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Dorothea Dix (1802-87)

Dorothea Dix was the most influential asylum reformer of the 1800s. She was born into poverty in Maine in the United States. At the age of 15 she became a teacher and founded her own school for girls in Boston, Massachusetts aged 20. Running the school and caring for a sick relative occupied her young adulthood. During several periods when tuberculosis stopped her working she wrote children’s books and textbooks. While recuperating in England in 1836-37 she befriended a grandson of moral treatment pioneer William Tuke, and discovered the work of French physician Philippe Pinel. An inheritance during this trip freed her from the need to teach, and on returning to America she dedicated herself to improving conditions for people with mental health problems.

Dix began her humanitarian work in 1840 in Massachusetts. She visited poorhouses and prisons in hundreds of towns, where she found individuals chained or caged in appalling conditions. Dix shared these horrific stories with influential reformers, newspaper editors and government officials. Within two years Massachusetts lawmakers provided funds to establish a state asylum. Dix continued crusading in a dozen other states. She travelled over 10,000 miles and established six public asylums by the end of 1845.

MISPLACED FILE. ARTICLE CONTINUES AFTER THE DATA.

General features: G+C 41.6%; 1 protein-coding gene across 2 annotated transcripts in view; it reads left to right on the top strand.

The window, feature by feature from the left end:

Dix focused on the US government in 1848. She aimed to establish a national fund for the care of people with mental health problems. But the president vetoed the proposal in 1854, so Dix returned to the UK and targeted asylum conditions in Scotland. In 1857 the British government funded improvements to Scottish asylums. Dix also toured Europe to investigate mental health care. She then returned to the US, and was superintendent of US Army nurses during the American Civil War from 1861 to 1866. The rest of her life was spent travelling the country convincing politicians, private donors and foreign diplomats to establish asylums and improve the care of mentally ill men and women.

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Bibliography

T J Brown, Dorothea Dix: New England Reformer (Cambridge, MA: Harvard University Press, 1998)

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